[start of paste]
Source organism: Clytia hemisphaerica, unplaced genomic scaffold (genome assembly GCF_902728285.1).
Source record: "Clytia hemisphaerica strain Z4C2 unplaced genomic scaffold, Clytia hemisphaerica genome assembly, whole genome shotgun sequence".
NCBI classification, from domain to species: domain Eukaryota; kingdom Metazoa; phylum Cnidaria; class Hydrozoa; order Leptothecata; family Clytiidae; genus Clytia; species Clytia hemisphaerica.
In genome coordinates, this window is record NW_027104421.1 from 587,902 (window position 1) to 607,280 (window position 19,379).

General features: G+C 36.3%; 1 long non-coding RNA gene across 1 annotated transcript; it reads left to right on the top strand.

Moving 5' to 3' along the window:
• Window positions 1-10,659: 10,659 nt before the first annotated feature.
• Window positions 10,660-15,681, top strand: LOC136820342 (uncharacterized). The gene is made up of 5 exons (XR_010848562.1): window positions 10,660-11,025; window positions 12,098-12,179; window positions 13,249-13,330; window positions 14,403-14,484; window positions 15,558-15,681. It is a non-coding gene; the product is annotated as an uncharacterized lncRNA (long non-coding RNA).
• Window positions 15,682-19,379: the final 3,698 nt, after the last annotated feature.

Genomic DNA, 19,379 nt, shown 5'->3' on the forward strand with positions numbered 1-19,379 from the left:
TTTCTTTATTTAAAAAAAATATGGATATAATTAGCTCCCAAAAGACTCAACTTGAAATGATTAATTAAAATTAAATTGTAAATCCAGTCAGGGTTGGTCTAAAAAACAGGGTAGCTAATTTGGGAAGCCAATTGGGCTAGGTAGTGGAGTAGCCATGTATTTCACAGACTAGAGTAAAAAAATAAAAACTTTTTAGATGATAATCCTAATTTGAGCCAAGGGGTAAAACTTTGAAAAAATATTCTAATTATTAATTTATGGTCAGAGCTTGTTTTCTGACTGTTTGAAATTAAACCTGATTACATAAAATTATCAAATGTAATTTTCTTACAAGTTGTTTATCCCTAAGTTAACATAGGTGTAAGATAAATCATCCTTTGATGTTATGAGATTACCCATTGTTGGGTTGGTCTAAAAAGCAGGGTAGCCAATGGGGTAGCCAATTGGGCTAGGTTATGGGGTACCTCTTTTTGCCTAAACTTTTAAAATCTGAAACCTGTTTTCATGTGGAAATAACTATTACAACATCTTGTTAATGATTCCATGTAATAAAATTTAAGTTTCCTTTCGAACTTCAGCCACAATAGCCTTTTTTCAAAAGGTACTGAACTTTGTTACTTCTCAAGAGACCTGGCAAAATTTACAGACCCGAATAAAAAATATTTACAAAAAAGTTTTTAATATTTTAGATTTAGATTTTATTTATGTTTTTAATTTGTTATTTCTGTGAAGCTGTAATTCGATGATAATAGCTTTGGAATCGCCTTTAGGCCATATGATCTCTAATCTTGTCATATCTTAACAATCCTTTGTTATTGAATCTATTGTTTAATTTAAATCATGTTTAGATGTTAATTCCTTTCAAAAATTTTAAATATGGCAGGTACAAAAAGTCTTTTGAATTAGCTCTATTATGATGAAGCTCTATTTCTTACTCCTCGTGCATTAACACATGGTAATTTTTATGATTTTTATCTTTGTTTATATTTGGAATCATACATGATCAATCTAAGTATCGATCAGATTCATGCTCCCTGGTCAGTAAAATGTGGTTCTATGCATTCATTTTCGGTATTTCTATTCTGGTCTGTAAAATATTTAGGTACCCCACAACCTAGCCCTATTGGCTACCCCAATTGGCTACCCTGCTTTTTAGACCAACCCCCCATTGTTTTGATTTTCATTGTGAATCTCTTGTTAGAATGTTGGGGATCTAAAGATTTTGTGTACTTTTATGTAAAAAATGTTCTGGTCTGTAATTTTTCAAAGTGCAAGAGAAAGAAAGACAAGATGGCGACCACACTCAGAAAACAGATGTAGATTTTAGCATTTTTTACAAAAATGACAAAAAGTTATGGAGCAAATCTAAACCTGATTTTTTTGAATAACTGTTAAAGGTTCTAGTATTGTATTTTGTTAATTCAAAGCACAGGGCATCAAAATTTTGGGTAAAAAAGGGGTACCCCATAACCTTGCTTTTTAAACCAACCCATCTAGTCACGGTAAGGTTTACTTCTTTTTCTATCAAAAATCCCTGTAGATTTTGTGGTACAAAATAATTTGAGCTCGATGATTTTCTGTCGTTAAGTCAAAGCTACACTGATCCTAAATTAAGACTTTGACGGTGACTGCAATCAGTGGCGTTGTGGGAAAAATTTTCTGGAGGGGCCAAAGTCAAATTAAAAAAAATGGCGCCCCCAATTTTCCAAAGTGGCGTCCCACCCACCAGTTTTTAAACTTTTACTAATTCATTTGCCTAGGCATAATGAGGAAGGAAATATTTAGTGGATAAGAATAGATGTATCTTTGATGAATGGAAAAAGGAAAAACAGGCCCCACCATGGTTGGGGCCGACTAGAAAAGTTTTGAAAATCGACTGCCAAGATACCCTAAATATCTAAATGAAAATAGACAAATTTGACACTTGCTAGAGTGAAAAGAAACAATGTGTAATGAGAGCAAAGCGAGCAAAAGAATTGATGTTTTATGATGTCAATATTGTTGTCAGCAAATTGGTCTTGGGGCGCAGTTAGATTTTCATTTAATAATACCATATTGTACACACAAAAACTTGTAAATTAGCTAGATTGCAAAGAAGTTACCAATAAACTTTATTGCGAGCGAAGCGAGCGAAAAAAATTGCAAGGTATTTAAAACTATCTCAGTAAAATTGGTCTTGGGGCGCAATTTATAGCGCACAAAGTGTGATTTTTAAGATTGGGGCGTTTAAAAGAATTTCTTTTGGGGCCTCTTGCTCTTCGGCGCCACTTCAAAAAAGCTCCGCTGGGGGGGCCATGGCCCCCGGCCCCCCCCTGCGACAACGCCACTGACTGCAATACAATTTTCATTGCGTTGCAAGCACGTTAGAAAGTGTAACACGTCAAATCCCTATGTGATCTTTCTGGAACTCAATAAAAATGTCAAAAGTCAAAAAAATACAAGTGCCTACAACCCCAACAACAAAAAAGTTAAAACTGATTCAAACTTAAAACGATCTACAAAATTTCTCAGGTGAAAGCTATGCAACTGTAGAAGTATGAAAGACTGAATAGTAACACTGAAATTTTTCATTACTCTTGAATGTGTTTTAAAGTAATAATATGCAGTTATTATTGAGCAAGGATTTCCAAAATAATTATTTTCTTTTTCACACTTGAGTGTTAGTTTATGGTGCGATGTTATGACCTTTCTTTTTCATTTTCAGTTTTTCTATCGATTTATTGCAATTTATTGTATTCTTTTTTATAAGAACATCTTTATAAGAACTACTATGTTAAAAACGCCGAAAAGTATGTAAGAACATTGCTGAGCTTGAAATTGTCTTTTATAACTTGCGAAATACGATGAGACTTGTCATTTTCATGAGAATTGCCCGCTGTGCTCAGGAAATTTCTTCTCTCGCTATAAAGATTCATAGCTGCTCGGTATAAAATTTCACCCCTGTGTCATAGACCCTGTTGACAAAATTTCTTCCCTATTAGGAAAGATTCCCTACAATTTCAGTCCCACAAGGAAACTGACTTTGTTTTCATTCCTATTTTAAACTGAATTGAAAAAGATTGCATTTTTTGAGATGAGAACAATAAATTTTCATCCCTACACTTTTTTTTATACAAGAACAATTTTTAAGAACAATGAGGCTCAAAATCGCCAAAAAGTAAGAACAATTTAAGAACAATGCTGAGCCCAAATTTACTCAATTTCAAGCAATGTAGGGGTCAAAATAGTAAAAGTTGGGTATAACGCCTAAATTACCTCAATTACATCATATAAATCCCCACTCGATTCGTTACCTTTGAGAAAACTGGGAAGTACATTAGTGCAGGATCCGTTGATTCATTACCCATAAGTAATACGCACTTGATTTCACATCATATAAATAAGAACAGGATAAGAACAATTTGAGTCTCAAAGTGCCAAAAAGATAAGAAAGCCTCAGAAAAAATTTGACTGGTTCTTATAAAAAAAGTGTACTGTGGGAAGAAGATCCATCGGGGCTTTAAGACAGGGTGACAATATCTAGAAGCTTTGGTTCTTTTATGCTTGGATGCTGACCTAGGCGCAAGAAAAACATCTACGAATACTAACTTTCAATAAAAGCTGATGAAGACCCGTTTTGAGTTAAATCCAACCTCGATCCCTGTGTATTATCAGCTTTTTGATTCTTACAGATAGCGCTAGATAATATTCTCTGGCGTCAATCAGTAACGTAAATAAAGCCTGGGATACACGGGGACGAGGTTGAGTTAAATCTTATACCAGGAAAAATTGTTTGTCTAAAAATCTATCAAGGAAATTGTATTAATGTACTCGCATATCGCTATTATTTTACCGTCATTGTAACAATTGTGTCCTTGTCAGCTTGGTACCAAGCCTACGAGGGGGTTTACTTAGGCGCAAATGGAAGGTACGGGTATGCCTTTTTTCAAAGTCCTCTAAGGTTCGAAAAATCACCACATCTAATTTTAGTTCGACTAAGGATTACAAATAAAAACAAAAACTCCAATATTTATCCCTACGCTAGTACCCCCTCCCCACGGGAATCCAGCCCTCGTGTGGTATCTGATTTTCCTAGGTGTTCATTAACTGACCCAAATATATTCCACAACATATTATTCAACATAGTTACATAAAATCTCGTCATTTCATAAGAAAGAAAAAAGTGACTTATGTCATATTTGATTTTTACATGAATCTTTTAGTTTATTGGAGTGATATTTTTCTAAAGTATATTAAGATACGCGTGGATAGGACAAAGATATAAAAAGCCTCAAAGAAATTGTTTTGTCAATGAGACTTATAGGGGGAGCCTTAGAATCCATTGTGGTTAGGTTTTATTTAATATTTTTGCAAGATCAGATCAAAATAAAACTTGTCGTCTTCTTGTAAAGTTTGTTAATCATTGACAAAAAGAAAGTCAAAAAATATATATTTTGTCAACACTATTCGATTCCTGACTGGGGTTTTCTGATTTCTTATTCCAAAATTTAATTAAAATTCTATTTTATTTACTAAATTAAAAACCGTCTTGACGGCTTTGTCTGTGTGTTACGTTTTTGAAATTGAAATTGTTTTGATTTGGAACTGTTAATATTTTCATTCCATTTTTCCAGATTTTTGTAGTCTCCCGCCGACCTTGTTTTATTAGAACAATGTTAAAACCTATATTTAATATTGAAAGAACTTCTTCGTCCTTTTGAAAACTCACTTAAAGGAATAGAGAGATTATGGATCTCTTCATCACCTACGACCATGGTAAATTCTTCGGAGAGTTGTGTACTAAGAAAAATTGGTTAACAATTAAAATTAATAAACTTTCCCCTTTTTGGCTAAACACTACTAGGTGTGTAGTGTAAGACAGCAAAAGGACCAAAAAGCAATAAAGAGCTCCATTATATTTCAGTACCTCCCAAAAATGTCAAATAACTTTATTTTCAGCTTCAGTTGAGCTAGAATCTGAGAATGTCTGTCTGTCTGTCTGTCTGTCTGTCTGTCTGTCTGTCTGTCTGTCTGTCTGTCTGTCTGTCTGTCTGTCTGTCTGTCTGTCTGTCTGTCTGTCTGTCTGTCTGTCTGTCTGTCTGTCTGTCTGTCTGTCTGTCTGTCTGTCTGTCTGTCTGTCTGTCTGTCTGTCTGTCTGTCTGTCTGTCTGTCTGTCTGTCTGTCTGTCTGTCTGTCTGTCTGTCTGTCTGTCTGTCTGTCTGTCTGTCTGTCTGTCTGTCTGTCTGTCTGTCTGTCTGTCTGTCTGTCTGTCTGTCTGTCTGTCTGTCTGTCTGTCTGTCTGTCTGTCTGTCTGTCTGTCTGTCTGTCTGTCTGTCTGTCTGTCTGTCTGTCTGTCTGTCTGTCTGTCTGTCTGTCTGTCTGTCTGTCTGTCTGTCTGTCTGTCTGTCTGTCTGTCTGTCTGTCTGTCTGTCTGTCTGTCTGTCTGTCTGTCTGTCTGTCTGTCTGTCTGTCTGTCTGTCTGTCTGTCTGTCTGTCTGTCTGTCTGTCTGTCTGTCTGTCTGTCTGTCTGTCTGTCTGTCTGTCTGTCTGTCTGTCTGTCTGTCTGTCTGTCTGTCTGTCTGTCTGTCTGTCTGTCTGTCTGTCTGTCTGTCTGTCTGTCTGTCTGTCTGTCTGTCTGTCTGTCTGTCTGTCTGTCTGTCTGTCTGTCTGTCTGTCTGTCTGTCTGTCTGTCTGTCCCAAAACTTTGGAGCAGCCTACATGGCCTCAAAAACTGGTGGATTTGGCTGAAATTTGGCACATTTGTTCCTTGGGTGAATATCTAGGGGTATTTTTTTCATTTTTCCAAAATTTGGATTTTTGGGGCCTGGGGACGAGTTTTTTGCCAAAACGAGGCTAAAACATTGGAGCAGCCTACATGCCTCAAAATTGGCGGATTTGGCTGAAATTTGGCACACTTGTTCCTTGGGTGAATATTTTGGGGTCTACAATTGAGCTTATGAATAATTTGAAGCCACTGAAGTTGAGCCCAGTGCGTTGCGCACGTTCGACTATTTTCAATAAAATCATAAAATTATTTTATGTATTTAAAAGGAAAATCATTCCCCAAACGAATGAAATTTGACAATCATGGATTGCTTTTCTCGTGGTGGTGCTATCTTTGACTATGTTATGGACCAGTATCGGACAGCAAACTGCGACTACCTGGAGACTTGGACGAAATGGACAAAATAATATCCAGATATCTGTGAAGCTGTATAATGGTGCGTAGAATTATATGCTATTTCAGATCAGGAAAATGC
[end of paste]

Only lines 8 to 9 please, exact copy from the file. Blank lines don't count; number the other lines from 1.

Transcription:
• Window positions 10,660-15,681, top strand: LOC136820342 (uncharacterized). The gene is made up of 5 exons (XR_010848562.1): window positions 10,660-11,025; window positions 12,098-12,179; window positions 13,249-13,330; window positions 14,403-14,484; window positions 15,558-15,681. It is a non-coding gene; the product is annotated as an uncharacterized lncRNA (long non-coding RNA).
• Window positions 15,682-19,379: the final 3,698 nt, after the last annotated feature.